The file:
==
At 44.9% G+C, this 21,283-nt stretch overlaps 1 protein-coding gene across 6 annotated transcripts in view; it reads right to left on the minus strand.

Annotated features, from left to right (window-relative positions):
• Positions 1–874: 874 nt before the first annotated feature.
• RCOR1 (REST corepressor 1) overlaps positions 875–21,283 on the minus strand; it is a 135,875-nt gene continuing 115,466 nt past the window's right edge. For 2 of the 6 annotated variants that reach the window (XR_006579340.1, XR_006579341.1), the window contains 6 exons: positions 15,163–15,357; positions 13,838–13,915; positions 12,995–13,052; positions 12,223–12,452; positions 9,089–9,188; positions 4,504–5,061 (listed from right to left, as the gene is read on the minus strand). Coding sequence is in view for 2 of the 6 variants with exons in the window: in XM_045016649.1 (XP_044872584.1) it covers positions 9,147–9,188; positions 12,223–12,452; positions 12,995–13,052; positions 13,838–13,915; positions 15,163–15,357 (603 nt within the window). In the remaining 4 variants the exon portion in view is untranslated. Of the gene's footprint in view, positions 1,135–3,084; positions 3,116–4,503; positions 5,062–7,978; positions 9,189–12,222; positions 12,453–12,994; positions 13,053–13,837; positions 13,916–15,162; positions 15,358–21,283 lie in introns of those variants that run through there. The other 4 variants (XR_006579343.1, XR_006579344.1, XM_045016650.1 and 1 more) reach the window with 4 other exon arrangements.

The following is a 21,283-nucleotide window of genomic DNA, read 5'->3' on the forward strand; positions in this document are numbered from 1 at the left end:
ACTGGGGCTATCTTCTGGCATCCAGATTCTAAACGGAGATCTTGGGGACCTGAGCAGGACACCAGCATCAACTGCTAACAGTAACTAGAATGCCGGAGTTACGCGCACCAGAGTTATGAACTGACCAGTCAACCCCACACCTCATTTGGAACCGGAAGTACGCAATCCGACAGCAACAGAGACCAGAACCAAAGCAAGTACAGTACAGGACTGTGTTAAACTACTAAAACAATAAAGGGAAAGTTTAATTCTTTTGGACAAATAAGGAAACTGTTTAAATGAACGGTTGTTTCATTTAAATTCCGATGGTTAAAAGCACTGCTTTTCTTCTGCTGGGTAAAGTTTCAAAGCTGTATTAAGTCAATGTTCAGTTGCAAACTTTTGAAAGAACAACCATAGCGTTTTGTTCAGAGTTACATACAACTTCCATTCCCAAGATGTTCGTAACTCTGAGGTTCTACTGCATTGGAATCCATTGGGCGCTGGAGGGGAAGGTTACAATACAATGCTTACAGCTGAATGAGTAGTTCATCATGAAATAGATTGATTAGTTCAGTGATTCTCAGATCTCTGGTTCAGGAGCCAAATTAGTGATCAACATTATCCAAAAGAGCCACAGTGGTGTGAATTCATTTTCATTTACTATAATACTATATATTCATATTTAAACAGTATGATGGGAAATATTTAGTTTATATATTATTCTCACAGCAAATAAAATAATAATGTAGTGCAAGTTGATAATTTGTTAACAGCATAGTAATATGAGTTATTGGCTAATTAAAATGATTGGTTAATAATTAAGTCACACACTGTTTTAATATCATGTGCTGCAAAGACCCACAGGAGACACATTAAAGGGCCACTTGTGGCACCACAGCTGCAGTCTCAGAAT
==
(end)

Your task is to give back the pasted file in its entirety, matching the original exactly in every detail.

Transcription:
At 44.9% G+C, this 21,283-nt stretch overlaps 1 protein-coding gene across 6 annotated transcripts in view; it reads right to left on the minus strand.

Annotated features, from left to right (window-relative positions):
• Positions 1–874: 874 nt before the first annotated feature.
• RCOR1 (REST corepressor 1) overlaps positions 875–21,283 on the minus strand; it is a 135,875-nt gene continuing 115,466 nt past the window's right edge. For 2 of the 6 annotated variants that reach the window (XR_006579340.1, XR_006579341.1), the window contains 6 exons: positions 15,163–15,357; positions 13,838–13,915; positions 12,995–13,052; positions 12,223–12,452; positions 9,089–9,188; positions 4,504–5,061 (listed from right to left, as the gene is read on the minus strand). Coding sequence is in view for 2 of the 6 variants with exons in the window: in XM_045016649.1 (XP_044872584.1) it covers positions 9,147–9,188; positions 12,223–12,452; positions 12,995–13,052; positions 13,838–13,915; positions 15,163–15,357 (603 nt within the window). In the remaining 4 variants the exon portion in view is untranslated. Of the gene's footprint in view, positions 1,135–3,084; positions 3,116–4,503; positions 5,062–7,978; positions 9,189–12,222; positions 12,453–12,994; positions 13,053–13,837; positions 13,916–15,162; positions 15,358–21,283 lie in introns of those variants that run through there. The other 4 variants (XR_006579343.1, XR_006579344.1, XM_045016650.1 and 1 more) reach the window with 4 other exon arrangements.

The following is a 21,283-nucleotide window of genomic DNA, read 5'->3' on the forward strand; positions in this document are numbered from 1 at the left end:
ACTGGGGCTATCTTCTGGCATCCAGATTCTAAACGGAGATCTTGGGGACCTGAGCAGGACACCAGCATCAACTGCTAACAGTAACTAGAATGCCGGAGTTACGCGCACCAGAGTTATGAACTGACCAGTCAACCCCACACCTCATTTGGAACCGGAAGTACGCAATCCGACAGCAACAGAGACCAGAACCAAAGCAAGTACAGTACAGGACTGTGTTAAACTACTAAAACAATAAAGGGAAAGTTTAATTCTTTTGGACAAATAAGGAAACTGTTTAAATGAACGGTTGTTTCATTTAAATTCCGATGGTTAAAAGCACTGCTTTTCTTCTGCTGGGTAAAGTTTCAAAGCTGTATTAAGTCAATGTTCAGTTGCAAACTTTTGAAAGAACAACCATAGCGTTTTGTTCAGAGTTACATACAACTTCCATTCCCAAGATGTTCGTAACTCTGAGGTTCTACTGCATTGGAATCCATTGGGCGCTGGAGGGGAAGGTTACAATACAATGCTTACAGCTGAATGAGTAGTTCATCATGAAATAGATTGATTAGTTCAGTGATTCTCAGATCTCTGGTTCAGGAGCCAAATTAGTGATCAACATTATCCAAAAGAGCCACAGTGGTGTGAATTCATTTTCATTTACTATAATACTATATATTCATATTTAAACAGTATGATGGGAAATATTTAGTTTATATATTATTCTCACAGCAAATAAAATAATAATGTAGTGCAAGTTGATAATTTGTTAACAGCATAGTAATATGAGTTATTGGCTAATTAAAATGATTGGTTAATAATTAAGTCACACACTGTTTTAATATCATGTGCTGCAAAGACCCACAGGAGACACATTAAAGGGCCACTTGTGGCACCACAGCTGCAGTCTCAGAAT